How to Edit .htaccess for WordPress Security?

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Short for “Hypertext Access”, the .htaccess file in your WordPress install can be used to facilitate good-looking permalinks, add 301 redirects, and include rules to block unauthorized visitors. Importantly, it is a very powerful functionality that can be helpful in protecting your site from hackers, spammers, and other threats.

In this article, we will guide you through the process of manipulating your .htaccess file to boost your WordPress security.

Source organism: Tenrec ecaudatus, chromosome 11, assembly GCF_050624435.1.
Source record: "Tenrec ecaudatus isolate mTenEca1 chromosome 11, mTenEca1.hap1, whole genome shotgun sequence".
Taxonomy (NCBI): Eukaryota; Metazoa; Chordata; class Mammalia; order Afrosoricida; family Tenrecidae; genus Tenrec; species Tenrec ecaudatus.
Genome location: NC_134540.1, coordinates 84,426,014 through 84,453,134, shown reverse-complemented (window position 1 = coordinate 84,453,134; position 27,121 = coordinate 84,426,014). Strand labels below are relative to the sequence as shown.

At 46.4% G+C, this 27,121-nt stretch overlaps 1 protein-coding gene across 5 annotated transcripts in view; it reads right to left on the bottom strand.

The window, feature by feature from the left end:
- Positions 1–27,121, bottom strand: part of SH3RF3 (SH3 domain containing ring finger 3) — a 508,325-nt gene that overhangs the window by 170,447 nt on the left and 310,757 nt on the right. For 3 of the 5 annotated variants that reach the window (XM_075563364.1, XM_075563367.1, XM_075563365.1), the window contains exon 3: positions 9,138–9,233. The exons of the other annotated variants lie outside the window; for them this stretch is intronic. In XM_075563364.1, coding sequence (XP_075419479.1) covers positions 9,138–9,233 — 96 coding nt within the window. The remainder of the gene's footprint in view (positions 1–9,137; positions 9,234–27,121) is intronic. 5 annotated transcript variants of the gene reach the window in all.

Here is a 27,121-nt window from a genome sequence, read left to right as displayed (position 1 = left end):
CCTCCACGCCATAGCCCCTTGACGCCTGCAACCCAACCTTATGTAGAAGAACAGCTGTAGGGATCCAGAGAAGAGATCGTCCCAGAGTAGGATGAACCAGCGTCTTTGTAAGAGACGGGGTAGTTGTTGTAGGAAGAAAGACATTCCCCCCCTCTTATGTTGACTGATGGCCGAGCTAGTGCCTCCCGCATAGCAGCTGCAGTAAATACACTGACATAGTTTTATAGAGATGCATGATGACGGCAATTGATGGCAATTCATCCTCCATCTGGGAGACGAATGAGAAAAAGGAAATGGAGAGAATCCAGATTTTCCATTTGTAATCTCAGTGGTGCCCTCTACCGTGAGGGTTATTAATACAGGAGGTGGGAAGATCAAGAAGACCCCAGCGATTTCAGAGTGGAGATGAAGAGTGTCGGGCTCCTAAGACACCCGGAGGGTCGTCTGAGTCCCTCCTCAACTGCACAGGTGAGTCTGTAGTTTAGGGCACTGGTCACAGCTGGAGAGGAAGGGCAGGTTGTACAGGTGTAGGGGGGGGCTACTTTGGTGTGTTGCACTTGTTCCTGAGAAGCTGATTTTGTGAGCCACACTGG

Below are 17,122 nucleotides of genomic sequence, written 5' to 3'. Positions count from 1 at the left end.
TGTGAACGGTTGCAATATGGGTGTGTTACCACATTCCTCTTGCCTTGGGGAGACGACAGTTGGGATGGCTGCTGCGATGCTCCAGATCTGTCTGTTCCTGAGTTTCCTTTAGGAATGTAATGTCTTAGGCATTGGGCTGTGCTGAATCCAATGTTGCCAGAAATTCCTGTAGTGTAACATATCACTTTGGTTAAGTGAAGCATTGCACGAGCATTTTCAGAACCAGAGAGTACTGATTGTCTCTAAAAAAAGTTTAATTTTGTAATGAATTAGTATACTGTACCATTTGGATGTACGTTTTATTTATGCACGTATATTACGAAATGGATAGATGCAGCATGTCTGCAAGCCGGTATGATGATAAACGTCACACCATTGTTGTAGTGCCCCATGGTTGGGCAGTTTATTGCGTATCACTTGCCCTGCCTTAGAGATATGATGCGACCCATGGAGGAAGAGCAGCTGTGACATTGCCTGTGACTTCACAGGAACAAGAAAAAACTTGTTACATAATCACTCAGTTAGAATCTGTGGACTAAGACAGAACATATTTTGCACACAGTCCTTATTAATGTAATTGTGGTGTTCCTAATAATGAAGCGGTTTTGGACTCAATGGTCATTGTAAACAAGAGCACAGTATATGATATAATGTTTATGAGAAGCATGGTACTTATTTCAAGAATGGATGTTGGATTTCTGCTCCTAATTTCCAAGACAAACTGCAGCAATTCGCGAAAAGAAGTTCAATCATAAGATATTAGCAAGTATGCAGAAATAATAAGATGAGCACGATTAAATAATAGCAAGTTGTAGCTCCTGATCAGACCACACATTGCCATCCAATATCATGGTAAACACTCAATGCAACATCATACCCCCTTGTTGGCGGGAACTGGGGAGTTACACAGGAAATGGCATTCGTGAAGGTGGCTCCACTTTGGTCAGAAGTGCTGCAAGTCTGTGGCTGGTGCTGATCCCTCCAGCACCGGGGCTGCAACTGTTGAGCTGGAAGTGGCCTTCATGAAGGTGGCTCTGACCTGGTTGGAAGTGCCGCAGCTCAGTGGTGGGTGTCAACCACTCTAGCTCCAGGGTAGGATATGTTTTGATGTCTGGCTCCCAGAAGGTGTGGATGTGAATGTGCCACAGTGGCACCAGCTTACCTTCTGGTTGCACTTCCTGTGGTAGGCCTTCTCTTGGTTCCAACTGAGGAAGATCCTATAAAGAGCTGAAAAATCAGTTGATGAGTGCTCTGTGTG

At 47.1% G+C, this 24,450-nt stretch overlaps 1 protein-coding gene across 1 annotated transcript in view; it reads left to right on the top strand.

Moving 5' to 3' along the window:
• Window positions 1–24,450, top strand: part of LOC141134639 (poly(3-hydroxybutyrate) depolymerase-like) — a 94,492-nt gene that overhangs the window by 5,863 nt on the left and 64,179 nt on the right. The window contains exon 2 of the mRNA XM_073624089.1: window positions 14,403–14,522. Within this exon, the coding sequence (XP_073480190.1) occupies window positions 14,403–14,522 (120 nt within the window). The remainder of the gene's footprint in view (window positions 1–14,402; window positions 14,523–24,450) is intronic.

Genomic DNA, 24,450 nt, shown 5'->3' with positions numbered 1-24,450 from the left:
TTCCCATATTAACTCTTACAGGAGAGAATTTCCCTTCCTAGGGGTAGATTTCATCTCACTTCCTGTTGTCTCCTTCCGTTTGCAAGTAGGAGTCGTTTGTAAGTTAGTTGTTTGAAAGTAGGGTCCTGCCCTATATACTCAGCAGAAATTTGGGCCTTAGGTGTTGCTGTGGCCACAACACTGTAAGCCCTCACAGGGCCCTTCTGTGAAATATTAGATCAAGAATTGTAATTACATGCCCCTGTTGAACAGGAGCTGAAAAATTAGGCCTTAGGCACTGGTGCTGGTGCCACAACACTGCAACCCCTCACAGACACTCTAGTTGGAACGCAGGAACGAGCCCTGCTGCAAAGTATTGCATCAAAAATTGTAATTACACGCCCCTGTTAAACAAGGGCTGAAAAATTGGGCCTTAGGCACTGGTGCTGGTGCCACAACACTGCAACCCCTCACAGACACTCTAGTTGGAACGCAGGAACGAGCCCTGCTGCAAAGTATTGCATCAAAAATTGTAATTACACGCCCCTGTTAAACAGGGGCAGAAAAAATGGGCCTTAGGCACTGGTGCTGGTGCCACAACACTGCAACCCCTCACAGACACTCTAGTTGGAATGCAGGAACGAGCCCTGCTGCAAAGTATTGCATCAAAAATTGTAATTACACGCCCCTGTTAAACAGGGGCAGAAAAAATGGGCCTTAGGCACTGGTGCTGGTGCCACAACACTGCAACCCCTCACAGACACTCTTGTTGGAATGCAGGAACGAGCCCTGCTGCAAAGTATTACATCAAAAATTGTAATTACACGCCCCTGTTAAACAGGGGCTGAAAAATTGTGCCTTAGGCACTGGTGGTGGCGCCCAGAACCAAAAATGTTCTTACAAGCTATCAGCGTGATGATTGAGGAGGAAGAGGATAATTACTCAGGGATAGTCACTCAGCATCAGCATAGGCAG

Create an .htaccess File

Based on your WordPress install, you may need to create an .htaccess file before you can do any changes to it. Good thing is that you can easily create a custom one in your Plesk control panel within a minute. Just:

Log into your Plesk > File Manager, and create a file called .htaccess!

Backup the .htaccess File

It is advisable that you download a copy of your .htaccess file on your local computer before you make any changes to it. To have a copy of your .htaccess file, you can go to Websites & Domains > File Manager after logging into your Plesk control panel.

Select the .htaccess file in your root directory, open up the dropdown list like below image shows and click on Download. That’s it!

Now, Start Editing Your .htaccess File